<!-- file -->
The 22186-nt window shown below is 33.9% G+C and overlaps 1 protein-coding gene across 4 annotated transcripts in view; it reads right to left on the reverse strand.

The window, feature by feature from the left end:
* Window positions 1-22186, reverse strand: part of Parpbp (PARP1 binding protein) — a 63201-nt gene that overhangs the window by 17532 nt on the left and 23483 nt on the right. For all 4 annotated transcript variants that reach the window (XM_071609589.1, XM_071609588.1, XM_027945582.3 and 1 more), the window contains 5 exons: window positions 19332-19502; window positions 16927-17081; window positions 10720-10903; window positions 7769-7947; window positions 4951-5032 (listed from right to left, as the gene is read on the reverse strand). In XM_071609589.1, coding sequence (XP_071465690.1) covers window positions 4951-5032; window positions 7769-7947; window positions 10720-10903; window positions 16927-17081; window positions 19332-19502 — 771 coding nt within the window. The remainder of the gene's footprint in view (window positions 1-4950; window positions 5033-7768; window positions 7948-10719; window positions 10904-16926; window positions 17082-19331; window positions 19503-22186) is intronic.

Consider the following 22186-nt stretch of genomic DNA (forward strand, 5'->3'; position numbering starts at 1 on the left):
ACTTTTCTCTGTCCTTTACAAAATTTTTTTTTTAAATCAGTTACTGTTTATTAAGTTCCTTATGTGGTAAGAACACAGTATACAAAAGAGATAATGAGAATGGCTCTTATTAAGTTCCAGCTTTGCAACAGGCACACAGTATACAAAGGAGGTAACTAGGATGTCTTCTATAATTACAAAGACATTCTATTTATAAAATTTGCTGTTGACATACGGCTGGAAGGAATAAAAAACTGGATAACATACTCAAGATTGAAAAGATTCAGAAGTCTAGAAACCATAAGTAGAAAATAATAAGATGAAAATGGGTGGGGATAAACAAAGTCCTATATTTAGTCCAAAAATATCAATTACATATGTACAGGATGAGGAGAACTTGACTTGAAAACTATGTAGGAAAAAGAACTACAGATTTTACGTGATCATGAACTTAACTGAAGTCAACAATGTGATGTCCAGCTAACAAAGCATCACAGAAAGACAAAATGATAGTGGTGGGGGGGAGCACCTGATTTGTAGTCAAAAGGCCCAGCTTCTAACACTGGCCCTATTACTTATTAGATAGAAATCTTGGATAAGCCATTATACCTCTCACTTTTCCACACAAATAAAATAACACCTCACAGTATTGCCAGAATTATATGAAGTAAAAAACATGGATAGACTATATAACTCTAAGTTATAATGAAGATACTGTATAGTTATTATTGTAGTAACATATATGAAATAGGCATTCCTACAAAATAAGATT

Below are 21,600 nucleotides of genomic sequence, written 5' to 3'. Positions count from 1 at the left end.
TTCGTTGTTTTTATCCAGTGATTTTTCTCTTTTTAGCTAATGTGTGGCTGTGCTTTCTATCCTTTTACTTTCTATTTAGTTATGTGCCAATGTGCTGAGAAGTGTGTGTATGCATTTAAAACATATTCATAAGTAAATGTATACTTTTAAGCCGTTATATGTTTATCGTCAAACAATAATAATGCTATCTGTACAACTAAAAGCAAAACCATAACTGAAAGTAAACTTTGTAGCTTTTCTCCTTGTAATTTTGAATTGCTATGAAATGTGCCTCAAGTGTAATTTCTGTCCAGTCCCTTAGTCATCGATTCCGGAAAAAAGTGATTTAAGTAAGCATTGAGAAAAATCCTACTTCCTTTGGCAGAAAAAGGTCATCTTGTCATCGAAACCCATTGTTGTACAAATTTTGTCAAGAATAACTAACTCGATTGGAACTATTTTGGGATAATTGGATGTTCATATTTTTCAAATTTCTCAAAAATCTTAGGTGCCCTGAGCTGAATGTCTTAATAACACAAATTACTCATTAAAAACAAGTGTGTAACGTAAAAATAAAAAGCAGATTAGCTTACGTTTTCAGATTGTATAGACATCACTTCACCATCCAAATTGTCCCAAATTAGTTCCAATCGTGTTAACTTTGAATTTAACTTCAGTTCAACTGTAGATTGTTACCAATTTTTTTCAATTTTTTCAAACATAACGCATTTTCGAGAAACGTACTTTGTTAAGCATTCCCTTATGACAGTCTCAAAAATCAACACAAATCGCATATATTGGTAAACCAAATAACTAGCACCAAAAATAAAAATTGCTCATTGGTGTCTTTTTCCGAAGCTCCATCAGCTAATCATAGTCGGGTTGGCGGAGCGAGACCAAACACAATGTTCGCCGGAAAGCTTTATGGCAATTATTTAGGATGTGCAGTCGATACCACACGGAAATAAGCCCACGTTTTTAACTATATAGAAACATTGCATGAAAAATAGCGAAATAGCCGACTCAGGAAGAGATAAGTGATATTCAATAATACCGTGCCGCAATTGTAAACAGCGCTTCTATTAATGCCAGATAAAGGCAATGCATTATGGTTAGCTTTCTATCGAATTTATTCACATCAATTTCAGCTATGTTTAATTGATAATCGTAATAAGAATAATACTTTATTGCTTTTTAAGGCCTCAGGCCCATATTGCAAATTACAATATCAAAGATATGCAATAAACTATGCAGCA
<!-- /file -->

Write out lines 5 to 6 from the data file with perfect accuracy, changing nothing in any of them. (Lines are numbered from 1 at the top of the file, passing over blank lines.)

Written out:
ACTTTTCTCTGTCCTTTACAAAATTTTTTTTTTAAATCAGTTACTGTTTATTAAGTTCCTTATGTGGTAAGAACACAGTATACAAAAGAGATAATGAGAATGGCTCTTATTAAGTTCCAGCTTTGCAACAGGCACACAGTATACAAAGGAGGTAACTAGGATGTCTTCTATAATTACAAAGACATTCTATTTATAAAATTTGCTGTTGACATACGGCTGGAAGGAATAAAAAACTGGATAACATACTCAAGATTGAAAAGATTCAGAAGTCTAGAAACCATAAGTAGAAAATAATAAGATGAAAATGGGTGGGGATAAACAAAGTCCTATATTTAGTCCAAAAATATCAATTACATATGTACAGGATGAGGAGAACTTGACTTGAAAACTATGTAGGAAAAAGAACTACAGATTTTACGTGATCATGAACTTAACTGAAGTCAACAATGTGATGTCCAGCTAACAAAGCATCACAGAAAGACAAAATGATAGTGGTGGGGGGGAGCACCTGATTTGTAGTCAAAAGGCCCAGCTTCTAACACTGGCCCTATTACTTATTAGATAGAAATCTTGGATAAGCCATTATACCTCTCACTTTTCCACACAAATAAAATAACACCTCACAGTATTGCCAGAATTATATGAAGTAAAAAACATGGATAGACTATATAACTCTAAGTTATAATGAAGATACTGTATAGTTATTATTGTAGTAACATATATGAAATAGGCATTCCTACAAAATAAGATT

Below are 21,600 nucleotides of genomic sequence, written 5' to 3'. Positions count from 1 at the left end.